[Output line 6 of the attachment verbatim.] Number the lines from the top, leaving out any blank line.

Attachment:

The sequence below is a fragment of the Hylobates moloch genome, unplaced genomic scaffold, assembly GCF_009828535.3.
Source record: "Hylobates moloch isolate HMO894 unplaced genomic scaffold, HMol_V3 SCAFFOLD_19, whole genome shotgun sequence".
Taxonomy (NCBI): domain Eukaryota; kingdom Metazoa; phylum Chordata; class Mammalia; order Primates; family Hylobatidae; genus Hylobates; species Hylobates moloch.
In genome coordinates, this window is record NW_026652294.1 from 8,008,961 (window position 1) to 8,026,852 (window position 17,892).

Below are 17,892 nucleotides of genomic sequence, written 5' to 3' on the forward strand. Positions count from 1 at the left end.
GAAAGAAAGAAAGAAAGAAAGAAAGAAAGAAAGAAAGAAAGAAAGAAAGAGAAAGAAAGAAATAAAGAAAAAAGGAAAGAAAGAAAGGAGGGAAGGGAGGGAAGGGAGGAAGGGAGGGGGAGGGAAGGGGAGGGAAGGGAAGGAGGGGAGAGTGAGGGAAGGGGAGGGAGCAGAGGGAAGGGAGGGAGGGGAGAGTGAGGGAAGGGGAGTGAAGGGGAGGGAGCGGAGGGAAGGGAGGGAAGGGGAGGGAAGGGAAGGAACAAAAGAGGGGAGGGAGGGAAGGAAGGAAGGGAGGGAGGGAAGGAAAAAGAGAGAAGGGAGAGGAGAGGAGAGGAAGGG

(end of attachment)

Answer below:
GAAAGAAAGAAAGAAAGAAAGAAAGAAAGAAAGAAAGAAAGAAAGAAAGAGAAAGAAAGAAATAAAGAAAAAAGGAAAGAAAGAAAGGAGGGAAGGGAGGGAAGGGAGGAAGGGAGGGGGAGGGAAGGGGAGGGAAGGGAAGGAGGGGAGAGTGAGGGAAGGGGAGGGAGCAGAGGGAAGGGAGGGAGGGGAGAGTGAGGGAAGGGGAGTGAAGGGGAGGGAGCGGAGGGAAGGGAGGGAAGGGGAGGGAAGGGAAGGAACAAAAGAGGGGAGGGAGGGAAGGAAGGAAGGGAGGGAGGGAAGGAAAAAGAGAGAAGGGAGAGGAGAGGAGAGGAAGGG